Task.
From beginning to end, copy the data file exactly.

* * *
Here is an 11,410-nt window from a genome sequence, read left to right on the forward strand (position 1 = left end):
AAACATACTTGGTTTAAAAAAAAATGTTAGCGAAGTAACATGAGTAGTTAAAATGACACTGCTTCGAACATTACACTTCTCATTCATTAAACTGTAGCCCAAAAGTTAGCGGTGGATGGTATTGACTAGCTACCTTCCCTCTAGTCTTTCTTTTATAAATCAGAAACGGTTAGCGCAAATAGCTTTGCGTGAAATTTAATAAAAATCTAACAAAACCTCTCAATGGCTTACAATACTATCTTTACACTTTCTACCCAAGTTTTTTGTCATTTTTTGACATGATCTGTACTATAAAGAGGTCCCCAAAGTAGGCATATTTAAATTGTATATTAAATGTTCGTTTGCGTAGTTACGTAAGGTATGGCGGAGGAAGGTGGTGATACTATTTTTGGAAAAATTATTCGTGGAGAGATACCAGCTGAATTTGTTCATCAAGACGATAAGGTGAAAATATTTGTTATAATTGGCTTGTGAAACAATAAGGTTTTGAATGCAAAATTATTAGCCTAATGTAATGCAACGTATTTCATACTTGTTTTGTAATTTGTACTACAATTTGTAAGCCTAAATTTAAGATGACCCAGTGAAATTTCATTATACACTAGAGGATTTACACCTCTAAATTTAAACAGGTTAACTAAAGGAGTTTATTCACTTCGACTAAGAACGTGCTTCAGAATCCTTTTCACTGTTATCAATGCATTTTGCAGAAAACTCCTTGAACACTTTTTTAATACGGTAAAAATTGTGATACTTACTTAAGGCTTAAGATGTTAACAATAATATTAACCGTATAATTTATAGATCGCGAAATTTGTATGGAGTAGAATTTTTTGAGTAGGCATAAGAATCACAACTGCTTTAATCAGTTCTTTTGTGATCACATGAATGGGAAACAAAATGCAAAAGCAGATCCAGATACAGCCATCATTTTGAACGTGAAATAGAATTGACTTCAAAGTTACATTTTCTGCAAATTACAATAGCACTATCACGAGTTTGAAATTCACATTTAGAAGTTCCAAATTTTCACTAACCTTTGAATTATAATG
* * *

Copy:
Here is an 11,410-nt window from a genome sequence, read left to right on the forward strand (position 1 = left end):
AAACATACTTGGTTTAAAAAAAAATGTTAGCGAAGTAACATGAGTAGTTAAAATGACACTGCTTCGAACATTACACTTCTCATTCATTAAACTGTAGCCCAAAAGTTAGCGGTGGATGGTATTGACTAGCTACCTTCCCTCTAGTCTTTCTTTTATAAATCAGAAACGGTTAGCGCAAATAGCTTTGCGTGAAATTTAATAAAAATCTAACAAAACCTCTCAATGGCTTACAATACTATCTTTACACTTTCTACCCAAGTTTTTTGTCATTTTTTGACATGATCTGTACTATAAAGAGGTCCCCAAAGTAGGCATATTTAAATTGTATATTAAATGTTCGTTTGCGTAGTTACGTAAGGTATGGCGGAGGAAGGTGGTGATACTATTTTTGGAAAAATTATTCGTGGAGAGATACCAGCTGAATTTGTTCATCAAGACGATAAGGTGAAAATATTTGTTATAATTGGCTTGTGAAACAATAAGGTTTTGAATGCAAAATTATTAGCCTAATGTAATGCAACGTATTTCATACTTGTTTTGTAATTTGTACTACAATTTGTAAGCCTAAATTTAAGATGACCCAGTGAAATTTCATTATACACTAGAGGATTTACACCTCTAAATTTAAACAGGTTAACTAAAGGAGTTTATTCACTTCGACTAAGAACGTGCTTCAGAATCCTTTTCACTGTTATCAATGCATTTTGCAGAAAACTCCTTGAACACTTTTTTAATACGGTAAAAATTGTGATACTTACTTAAGGCTTAAGATGTTAACAATAATATTAACCGTATAATTTATAGATCGCGAAATTTGTATGGAGTAGAATTTTTTGAGTAGGCATAAGAATCACAACTGCTTTAATCAGTTCTTTTGTGATCACATGAATGGGAAACAAAATGCAAAAGCAGATCCAGATACAGCCATCATTTTGAACGTGAAATAGAATTGACTTCAAAGTTACATTTTCTGCAAATTACAATAGCACTATCACGAGTTTGAAATTCACATTTAGAAGTTCCAAATTTTCACTAACCTTTGAATTATAATG